Can Both Parties Be at Fault in an Accident?

Categories: Car Accidents

Yes, both parties can be found at fault in a car accident. In the state of Washington, this is called a contributory fault. Under RCW 4.22.005, both parties may be found at fault for the incident, and one may still collect compensation for those injuries.

When both are found at-fault, however, it is essential to understand how the law works and whether or not you could receive compensation. In some instances, you may be barred from compensation if you are also at fault for the incident.

How Comparative/Contributory Fault Works in the State of Washington

Every state has laws regarding contributory fault and negligence. Washington uses the contributory fault laws, which means that each party in the accident can share a portion of the blame. When this occurs, a percentage of fault is assigned to each party.

For example, you were injured in an accident with a drunk driver. You were speeding at the time of the accident. And while you did not cause it initially, your speed made the accident worse than it would have been if you were driving the posted speed limit. In this instance, you are both at fault, and now the court must decide what percentage you contributed versus the other driver.

It is crucial to understand how contributory fault works because it can dramatically impact your case and compensation value.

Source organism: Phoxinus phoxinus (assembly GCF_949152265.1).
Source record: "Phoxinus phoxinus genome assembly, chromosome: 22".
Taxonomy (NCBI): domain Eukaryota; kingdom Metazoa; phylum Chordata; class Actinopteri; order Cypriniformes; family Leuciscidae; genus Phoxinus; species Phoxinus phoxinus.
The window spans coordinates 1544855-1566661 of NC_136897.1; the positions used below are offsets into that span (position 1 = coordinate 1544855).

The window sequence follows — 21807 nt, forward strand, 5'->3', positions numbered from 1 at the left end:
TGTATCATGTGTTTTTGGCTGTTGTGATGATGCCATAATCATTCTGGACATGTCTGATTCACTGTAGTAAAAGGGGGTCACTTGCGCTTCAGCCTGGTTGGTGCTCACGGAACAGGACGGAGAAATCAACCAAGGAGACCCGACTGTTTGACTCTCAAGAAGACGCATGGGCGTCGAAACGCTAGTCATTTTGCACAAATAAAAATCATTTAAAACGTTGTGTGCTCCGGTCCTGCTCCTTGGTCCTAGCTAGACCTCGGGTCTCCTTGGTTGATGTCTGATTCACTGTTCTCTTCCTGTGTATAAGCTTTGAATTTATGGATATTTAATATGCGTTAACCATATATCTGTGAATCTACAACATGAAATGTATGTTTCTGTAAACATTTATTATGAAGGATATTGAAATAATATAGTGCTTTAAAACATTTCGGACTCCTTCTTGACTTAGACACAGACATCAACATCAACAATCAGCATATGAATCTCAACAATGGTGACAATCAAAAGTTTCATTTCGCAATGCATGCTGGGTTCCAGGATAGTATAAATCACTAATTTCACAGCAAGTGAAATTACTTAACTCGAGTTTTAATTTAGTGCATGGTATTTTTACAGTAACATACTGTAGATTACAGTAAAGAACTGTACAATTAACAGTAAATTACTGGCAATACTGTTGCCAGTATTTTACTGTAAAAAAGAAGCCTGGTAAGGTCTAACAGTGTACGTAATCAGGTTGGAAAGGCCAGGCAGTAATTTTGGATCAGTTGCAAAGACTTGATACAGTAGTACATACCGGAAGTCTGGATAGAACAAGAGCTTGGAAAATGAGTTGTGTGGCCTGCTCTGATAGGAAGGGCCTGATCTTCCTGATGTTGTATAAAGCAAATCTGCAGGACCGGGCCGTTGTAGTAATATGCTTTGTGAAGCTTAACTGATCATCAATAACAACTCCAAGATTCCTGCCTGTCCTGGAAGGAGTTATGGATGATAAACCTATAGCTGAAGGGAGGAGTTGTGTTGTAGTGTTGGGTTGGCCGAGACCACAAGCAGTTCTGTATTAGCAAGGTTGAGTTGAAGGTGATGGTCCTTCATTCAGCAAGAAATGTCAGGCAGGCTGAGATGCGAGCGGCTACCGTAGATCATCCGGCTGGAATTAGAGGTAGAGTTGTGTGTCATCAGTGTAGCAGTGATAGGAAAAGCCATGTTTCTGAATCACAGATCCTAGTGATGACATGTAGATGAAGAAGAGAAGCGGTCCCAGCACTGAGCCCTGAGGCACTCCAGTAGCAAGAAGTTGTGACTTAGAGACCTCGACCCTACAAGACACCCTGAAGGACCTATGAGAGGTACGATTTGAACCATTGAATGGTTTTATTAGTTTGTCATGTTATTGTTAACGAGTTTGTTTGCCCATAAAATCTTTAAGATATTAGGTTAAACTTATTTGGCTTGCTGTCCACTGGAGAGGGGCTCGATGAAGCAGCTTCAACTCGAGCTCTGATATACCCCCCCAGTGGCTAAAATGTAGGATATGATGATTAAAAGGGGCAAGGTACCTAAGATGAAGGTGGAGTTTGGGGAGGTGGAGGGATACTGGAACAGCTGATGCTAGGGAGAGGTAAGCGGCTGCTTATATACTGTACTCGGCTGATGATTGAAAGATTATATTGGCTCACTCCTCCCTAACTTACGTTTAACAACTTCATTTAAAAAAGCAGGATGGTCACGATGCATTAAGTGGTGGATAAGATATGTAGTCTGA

How Your Partial Fault Affects Your Compensation Value

During your trial, or even during private negotiations, the goal is to determine what percentage of fault is assigned to each party. The portions then apply to the value of compensation paid by the defendant to the plaintiff.

When the plaintiff is assigned a portion of fault, their compensation award is reduced by the percentage they contributed. This prevents plaintiffs from receiving full compensation when they are still partially at fault for their injuries and prevents a defendant from paying for a plaintiff’s negligence.

For example, you were speeding when the drunk driver caused your accident. The court assigns you 20% of the fault for the incident. The jury then awards you $100,000 in compensation. Since you were 20% at fault, the court will reduce your compensation by 20%, which is $20,000. Therefore, you would receive only $80,000 from the defendant.

How Much at Fault Can You be Assigned and Still Recover Damages?

You can still be partially at fault and recover damages, but the defendant must be more at fault than you. If you are more at fault, then you cannot seek compensation, and the defendant could turn around and become the plaintiff – suing you for damages.

The Importance of Hiring an Attorney and Establishing Negligence

Even if you were not partially at fault or you do not think you were, it is the job of every insurer to try and reduce how much compensation they pay out on these injury claims. Therefore, the insurance company may try to put a portion of the fault on you to reduce the settlement amount.